TrayIconFile:=A_WinDir . "\System32\mmcndmgr.dll" ; get icons from this built-in file (need DLL that exists in XP-W10 and has both monitor and mouse icons)
TrayIconNumMon:="-30557" ; monitor icon
TrayIconNumMou:="-30547" ; mouse icon
StartupIconFile:=A_WinDir . "\System32\netshell.dll" ; get icon from this built-in file (need DLL that exists in XP-W10 and first icon is monitor)

; *** begin variables to change ***
IdentifySeconds:=5 ; length of time in seconds for monitor-identifying numbers to stay on screen
TrayIconNum:=TrayIconNumMon ; default icon - TrayIconNumMon is monitor, TrayIconNumMou is mouse
OffsetX:=-1 ; move mouse to this number of pixels from left edge of monitor (-1 means center)
OffsetY:=-1 ; move mouse to this number of pixels from top edge of monitor (-1 means center)
;OffsetX:=0 ; example - left edge
;OffsetY:=0 ; example - top edge
;OffsetX:=400 ; example - 400 pixels from left edge
;OffsetY:=300 ; example - 300 pixels from top edge
; modifier keys:  ! is Alt   ^ is Ctrl   + is Shift   # is Win (the Windows logo key)
HotkeyModifiers:="!^" ; Alt+Ctrl - these are the modifier keys for the number keys (0-9)
; *** end variables to change ***

IdentifyMilliseconds:=IdentifySeconds*1000 ; Sleep time is in milliseconds
NumModifiers:=StrLen(HotkeyModifiers) ; get number of modifier keys
Hotkey,%HotkeyModifiers%0,MoveMousePrimary,On ; define Modifiers+0 hotkey to move mouse to Primary monitor regardless of its monitor number
SysGet,OrigNumMons,MonitorCount ; original number of monitors - when script was run
Loop,%OrigNumMons% ; process all monitors
  Hotkey,%HotkeyModifiers%%A_Index%,MoveMouseMon,On ; define Modifiers+N hotkey
Return

ConfigureInitialTray:
Menu,Tray,NoStandard ; do not use standard AutoHotkey context menu
Menu,Tray,Add,Show &Monitor and Virtual Screen Information,ContextMenu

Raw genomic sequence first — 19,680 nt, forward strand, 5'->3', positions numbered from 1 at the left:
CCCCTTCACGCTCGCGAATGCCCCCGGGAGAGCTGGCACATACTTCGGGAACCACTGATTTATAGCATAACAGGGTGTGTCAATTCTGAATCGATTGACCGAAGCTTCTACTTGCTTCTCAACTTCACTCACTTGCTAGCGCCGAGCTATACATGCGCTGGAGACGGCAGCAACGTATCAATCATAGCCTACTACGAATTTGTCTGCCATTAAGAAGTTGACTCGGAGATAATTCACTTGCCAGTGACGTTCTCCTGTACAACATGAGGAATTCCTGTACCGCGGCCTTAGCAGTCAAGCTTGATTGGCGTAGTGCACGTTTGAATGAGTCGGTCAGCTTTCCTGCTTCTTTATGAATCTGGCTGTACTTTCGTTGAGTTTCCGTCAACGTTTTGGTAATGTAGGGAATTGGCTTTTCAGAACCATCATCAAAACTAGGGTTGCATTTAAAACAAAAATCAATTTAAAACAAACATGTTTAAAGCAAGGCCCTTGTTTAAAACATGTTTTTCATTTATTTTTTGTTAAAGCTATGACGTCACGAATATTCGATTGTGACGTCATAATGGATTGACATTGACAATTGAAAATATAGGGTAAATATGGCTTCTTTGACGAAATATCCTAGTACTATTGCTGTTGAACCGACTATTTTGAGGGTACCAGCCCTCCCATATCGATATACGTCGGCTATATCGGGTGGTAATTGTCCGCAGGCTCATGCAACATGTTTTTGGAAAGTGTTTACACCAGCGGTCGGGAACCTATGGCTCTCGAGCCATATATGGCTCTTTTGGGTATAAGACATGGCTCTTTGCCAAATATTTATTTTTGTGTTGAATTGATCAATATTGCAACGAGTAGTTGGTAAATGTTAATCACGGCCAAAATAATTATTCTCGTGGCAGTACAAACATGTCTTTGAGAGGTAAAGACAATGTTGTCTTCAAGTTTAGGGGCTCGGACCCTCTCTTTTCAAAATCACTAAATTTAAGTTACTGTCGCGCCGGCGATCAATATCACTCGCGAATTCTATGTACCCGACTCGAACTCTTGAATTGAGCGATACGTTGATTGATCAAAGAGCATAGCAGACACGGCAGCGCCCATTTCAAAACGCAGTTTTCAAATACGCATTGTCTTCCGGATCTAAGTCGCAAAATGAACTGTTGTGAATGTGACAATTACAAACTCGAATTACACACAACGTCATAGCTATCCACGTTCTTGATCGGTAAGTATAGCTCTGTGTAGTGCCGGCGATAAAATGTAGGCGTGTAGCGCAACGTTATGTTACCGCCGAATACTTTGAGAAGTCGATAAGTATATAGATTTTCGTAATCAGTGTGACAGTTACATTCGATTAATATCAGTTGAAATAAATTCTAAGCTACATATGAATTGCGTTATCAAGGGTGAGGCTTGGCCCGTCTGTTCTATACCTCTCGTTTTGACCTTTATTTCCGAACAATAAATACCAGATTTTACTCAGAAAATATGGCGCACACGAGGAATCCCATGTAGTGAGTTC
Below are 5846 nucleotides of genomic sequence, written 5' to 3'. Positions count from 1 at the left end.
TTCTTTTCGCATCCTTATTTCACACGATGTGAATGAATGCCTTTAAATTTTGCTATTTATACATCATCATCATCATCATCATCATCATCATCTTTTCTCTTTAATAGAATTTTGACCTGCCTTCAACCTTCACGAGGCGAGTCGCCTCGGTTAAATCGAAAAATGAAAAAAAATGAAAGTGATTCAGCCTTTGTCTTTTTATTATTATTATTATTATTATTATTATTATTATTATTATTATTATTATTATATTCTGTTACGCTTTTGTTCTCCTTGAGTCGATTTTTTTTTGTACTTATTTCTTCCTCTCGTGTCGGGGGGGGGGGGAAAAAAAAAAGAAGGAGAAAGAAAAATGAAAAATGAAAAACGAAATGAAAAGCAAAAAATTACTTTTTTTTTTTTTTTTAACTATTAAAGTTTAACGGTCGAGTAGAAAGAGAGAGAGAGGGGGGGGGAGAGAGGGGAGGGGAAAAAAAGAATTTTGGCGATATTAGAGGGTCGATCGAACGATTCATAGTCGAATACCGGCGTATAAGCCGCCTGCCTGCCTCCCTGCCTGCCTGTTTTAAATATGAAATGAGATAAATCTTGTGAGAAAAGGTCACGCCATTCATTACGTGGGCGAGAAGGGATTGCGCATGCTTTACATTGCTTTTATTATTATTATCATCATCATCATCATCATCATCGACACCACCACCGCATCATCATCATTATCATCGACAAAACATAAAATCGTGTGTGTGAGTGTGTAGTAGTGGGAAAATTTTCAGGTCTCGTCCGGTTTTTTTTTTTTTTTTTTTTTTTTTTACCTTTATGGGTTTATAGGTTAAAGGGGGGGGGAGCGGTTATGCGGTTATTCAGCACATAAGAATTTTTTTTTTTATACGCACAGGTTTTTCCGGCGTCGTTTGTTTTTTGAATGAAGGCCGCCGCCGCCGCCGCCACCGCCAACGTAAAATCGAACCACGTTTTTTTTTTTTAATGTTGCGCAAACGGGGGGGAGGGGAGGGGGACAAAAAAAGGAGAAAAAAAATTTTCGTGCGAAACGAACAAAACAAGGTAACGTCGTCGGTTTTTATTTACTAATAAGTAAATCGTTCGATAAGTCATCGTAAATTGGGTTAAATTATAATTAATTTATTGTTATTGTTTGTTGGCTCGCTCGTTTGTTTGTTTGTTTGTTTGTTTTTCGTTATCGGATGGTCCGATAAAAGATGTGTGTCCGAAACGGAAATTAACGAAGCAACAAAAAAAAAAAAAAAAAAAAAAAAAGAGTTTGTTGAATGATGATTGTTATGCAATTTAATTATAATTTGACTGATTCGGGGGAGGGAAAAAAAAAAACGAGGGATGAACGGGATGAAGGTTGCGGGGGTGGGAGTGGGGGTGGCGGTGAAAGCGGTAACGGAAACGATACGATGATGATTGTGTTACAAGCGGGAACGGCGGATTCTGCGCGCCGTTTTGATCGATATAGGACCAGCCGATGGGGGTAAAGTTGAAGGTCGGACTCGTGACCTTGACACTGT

Menu,Tray,Add,&Identify Monitors,ContextMenu
Menu,Tray,Add,Change &Tray Icon,ContextMenu
Menu,Tray,Add,Start with &Windows (On/Off toggle),ContextMenu
StartupLink:=A_Startup . "\" . ProgramName . ".lnk"
If (FileExist(StartupLink))
  Menu,Tray,Check,Start with &Windows (On/Off toggle)
Else
  Menu,Tray,Uncheck,Start with &Windows (On/Off toggle)
Menu,Tray,Add,&Reload Script,ContextMenu
Menu,Tray,Add,&About,ContextMenu
Menu,Tray,Add,E&xit,ContextMenu
Menu,Tray,Default,Show &Monitor and Virtual Screen Information
HotkeyModifiersTip:=StrReplace(HotkeyModifiers,"+","Shift+") ; do this first so we don't catch the other plus signs
HotkeyModifiersTip:=StrReplace(HotkeyModifiersTip,"!","Alt+")
HotkeyModifiersTip:=StrReplace(HotkeyModifiersTip,"^","Ctrl+")
HotkeyModifiersTip:=StrReplace(HotkeyModifiersTip,"#","Win+")

TrayTip:=ProgramName . "`n" . HotkeyModifiersTip . "N move to monitor 0-9 (0 always primary)`nRight-click for context menu"
Menu,Tray,Tip,%TrayTip%
Menu,Tray,Icon,%TrayIconFile%,%TrayIconNum%
Return

MoveMouseMon:
MonNum:=SubStr(A_ThisHotkey,NumModifiers+1,1) ; monitor number is after modifiers
PerformMove(MonNum,OffsetX,OffsetY) ; move it
Return

MoveMousePrimary:
SysGet,PrimaryMonNum,MonitorPrimary ; get number of Primary monitor
PerformMove(PrimaryMonNum,OffsetX,OffsetY) ; move it
Return

PerformMove(MoveMonNum,OffX,OffY)
{
  global MoveX,MoveY
  Gosub,CheckNumMonsChanged ; before performing move, check if the number of monitors has changed
  RestoreDPI:=DllCall("SetThreadDpiAwarenessContext","ptr",-3,"ptr") ; enable per-monitor DPI awareness and save current value to restore it when done - thanks to lexikos for this
  SysGet,Coordinates%MoveMonNum%,Monitor,%MoveMonNum% ; get coordinates for this monitor
  Left:=Coordinates%MoveMonNum%Left
  Right:=Coordinates%MoveMonNum%Right
  Top:=Coordinates%MoveMonNum%Top
  Bottom:=Coordinates%MoveMonNum%Bottom
  If (OffX=-1)
    MoveX:=Left+(Floor(0.5*(Right-Left))) ; center
  Else
    MoveX:=Left+OffX
  If (OffY=-1)
    MoveY:=Top+(Floor(0.5*(Bottom-Top))) ; center
  Else
    MoveY:=Top+OffY
  DllCall("SetCursorPos","int",MoveX,"int",MoveY) ; first call to move it - usually works but not always
  Sleep,10 ; wait a few milliseconds for first call to settle
  DllCall("SetCursorPos","int",MoveX,"int",MoveY) ; second call sometimes needed
  DllCall("SetThreadDpiAwarenessContext","ptr",RestoreDPI,"ptr") ; restore previous DPI awareness - thanks to lexikos for this